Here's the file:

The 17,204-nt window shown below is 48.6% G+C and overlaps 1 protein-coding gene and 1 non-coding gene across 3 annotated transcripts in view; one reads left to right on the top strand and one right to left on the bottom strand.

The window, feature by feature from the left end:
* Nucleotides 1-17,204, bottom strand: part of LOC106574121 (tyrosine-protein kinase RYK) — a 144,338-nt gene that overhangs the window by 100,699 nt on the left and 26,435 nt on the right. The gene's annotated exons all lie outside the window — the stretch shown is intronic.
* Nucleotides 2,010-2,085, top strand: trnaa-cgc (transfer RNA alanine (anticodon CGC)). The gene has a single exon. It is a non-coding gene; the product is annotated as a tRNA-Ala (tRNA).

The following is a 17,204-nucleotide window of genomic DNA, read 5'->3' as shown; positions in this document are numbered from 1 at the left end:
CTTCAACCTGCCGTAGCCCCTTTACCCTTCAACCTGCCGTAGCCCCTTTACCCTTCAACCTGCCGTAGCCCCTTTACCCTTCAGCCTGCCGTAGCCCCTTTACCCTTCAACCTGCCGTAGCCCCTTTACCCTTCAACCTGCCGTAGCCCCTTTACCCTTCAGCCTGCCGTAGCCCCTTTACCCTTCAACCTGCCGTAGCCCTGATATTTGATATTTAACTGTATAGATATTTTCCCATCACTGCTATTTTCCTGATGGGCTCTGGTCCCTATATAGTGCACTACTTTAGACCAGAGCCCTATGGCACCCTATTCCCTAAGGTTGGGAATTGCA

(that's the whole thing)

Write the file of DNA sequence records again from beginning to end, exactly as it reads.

The 17,204-nt window shown below is 48.6% G+C and overlaps 1 protein-coding gene and 1 non-coding gene across 3 annotated transcripts in view; one reads left to right on the top strand and one right to left on the bottom strand.

The window, feature by feature from the left end:
* Nucleotides 1-17,204, bottom strand: part of LOC106574121 (tyrosine-protein kinase RYK) — a 144,338-nt gene that overhangs the window by 100,699 nt on the left and 26,435 nt on the right. The gene's annotated exons all lie outside the window — the stretch shown is intronic.
* Nucleotides 2,010-2,085, top strand: trnaa-cgc (transfer RNA alanine (anticodon CGC)). The gene has a single exon. It is a non-coding gene; the product is annotated as a tRNA-Ala (tRNA).

The following is a 17,204-nucleotide window of genomic DNA, read 5'->3' as shown; positions in this document are numbered from 1 at the left end:
CTTCAACCTGCCGTAGCCCCTTTACCCTTCAACCTGCCGTAGCCCCTTTACCCTTCAACCTGCCGTAGCCCCTTTACCCTTCAGCCTGCCGTAGCCCCTTTACCCTTCAACCTGCCGTAGCCCCTTTACCCTTCAACCTGCCGTAGCCCCTTTACCCTTCAGCCTGCCGTAGCCCCTTTACCCTTCAACCTGCCGTAGCCCTGATATTTGATATTTAACTGTATAGATATTTTCCCATCACTGCTATTTTCCTGATGGGCTCTGGTCCCTATATAGTGCACTACTTTAGACCAGAGCCCTATGGCACCCTATTCCCTAAGGTTGGGAATTGCA